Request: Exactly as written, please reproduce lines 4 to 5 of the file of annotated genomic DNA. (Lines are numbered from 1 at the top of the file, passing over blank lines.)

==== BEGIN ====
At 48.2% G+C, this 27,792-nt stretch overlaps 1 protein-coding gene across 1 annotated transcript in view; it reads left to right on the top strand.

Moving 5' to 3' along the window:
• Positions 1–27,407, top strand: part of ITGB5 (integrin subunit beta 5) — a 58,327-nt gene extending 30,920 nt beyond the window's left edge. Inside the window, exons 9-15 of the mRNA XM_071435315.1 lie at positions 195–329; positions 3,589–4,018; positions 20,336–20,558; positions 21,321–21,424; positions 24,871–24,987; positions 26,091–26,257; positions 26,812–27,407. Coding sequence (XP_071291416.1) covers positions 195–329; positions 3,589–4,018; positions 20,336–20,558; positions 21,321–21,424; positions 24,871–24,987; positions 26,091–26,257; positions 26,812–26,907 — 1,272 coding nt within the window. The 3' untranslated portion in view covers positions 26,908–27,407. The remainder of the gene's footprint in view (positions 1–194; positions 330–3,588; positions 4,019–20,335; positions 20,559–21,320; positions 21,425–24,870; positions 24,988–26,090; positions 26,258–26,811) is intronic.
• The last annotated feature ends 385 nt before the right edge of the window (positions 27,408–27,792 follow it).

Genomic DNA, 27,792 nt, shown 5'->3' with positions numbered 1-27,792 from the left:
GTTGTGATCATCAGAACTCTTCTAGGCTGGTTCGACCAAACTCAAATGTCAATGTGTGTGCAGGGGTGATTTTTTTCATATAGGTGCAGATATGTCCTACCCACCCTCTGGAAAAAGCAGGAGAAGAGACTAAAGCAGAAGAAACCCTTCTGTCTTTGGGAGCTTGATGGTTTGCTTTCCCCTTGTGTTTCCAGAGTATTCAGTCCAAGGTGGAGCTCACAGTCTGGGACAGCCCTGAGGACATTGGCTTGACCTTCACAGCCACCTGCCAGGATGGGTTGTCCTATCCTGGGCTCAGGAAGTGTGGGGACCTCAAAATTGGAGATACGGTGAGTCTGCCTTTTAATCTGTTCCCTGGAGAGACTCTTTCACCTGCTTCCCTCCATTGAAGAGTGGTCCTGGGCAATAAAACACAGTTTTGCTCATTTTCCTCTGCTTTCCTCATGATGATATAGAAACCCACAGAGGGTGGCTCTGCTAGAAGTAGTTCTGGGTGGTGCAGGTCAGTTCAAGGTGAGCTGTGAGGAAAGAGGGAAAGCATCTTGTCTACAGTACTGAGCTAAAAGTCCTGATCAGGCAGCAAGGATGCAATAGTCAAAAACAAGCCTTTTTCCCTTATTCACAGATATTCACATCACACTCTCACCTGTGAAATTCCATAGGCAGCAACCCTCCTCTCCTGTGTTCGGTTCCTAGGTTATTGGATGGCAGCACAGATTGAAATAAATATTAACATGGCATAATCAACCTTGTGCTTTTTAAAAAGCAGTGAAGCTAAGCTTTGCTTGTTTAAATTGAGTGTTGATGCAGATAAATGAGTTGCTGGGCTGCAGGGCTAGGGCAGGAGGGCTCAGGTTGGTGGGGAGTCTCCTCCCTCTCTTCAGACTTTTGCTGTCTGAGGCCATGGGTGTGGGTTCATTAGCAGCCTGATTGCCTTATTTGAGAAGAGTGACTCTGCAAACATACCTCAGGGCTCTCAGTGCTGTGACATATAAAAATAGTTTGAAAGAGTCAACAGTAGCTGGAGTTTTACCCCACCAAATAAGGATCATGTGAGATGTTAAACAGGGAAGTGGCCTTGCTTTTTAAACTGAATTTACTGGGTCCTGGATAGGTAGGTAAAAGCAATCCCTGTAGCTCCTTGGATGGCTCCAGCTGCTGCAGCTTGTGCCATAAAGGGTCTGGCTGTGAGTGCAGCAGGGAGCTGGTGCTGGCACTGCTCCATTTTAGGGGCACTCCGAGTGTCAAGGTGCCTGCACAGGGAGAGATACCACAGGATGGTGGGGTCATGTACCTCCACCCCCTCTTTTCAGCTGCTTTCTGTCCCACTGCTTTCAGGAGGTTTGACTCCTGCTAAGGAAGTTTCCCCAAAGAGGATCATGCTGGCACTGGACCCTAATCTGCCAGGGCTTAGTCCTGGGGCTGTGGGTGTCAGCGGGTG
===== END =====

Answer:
• The last annotated feature ends 385 nt before the right edge of the window (positions 27,408–27,792 follow it).

Genomic DNA, 27,792 nt, shown 5'->3' with positions numbered 1-27,792 from the left: